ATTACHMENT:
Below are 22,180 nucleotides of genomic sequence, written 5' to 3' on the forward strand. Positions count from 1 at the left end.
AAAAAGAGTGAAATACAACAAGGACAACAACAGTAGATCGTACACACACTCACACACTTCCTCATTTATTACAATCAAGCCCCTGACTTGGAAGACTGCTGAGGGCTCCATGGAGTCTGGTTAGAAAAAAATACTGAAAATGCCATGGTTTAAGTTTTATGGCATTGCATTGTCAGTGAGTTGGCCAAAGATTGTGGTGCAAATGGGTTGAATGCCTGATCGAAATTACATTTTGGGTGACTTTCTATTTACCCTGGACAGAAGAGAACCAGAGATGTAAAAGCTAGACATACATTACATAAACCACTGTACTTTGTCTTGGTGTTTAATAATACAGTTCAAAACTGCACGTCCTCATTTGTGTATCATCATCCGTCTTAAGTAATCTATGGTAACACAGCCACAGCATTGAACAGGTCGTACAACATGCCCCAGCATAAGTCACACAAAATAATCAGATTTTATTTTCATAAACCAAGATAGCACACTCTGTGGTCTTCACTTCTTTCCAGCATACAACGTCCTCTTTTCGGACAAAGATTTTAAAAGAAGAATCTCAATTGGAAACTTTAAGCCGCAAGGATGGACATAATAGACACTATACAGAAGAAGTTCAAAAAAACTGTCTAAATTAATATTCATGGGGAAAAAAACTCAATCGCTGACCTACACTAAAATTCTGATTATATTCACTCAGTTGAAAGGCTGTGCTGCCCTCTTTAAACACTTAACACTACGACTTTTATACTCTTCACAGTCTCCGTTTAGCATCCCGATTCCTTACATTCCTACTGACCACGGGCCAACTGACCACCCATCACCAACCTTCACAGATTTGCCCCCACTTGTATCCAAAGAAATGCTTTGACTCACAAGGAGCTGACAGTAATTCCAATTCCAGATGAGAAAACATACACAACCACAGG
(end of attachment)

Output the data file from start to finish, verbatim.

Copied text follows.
Below are 22,180 nucleotides of genomic sequence, written 5' to 3' on the forward strand. Positions count from 1 at the left end.
AAAAAGAGTGAAATACAACAAGGACAACAACAGTAGATCGTACACACACTCACACACTTCCTCATTTATTACAATCAAGCCCCTGACTTGGAAGACTGCTGAGGGCTCCATGGAGTCTGGTTAGAAAAAAATACTGAAAATGCCATGGTTTAAGTTTTATGGCATTGCATTGTCAGTGAGTTGGCCAAAGATTGTGGTGCAAATGGGTTGAATGCCTGATCGAAATTACATTTTGGGTGACTTTCTATTTACCCTGGACAGAAGAGAACCAGAGATGTAAAAGCTAGACATACATTACATAAACCACTGTACTTTGTCTTGGTGTTTAATAATACAGTTCAAAACTGCACGTCCTCATTTGTGTATCATCATCCGTCTTAAGTAATCTATGGTAACACAGCCACAGCATTGAACAGGTCGTACAACATGCCCCAGCATAAGTCACACAAAATAATCAGATTTTATTTTCATAAACCAAGATAGCACACTCTGTGGTCTTCACTTCTTTCCAGCATACAACGTCCTCTTTTCGGACAAAGATTTTAAAAGAAGAATCTCAATTGGAAACTTTAAGCCGCAAGGATGGACATAATAGACACTATACAGAAGAAGTTCAAAAAAACTGTCTAAATTAATATTCATGGGGAAAAAAACTCAATCGCTGACCTACACTAAAATTCTGATTATATTCACTCAGTTGAAAGGCTGTGCTGCCCTCTTTAAACACTTAACACTACGACTTTTATACTCTTCACAGTCTCCGTTTAGCATCCCGATTCCTTACATTCCTACTGACCACGGGCCAACTGACCACCCATCACCAACCTTCACAGATTTGCCCCCACTTGTATCCAAAGAAATGCTTTGACTCACAAGGAGCTGACAGTAATTCCAATTCCAGATGAGAAAACATACACAACCACAGG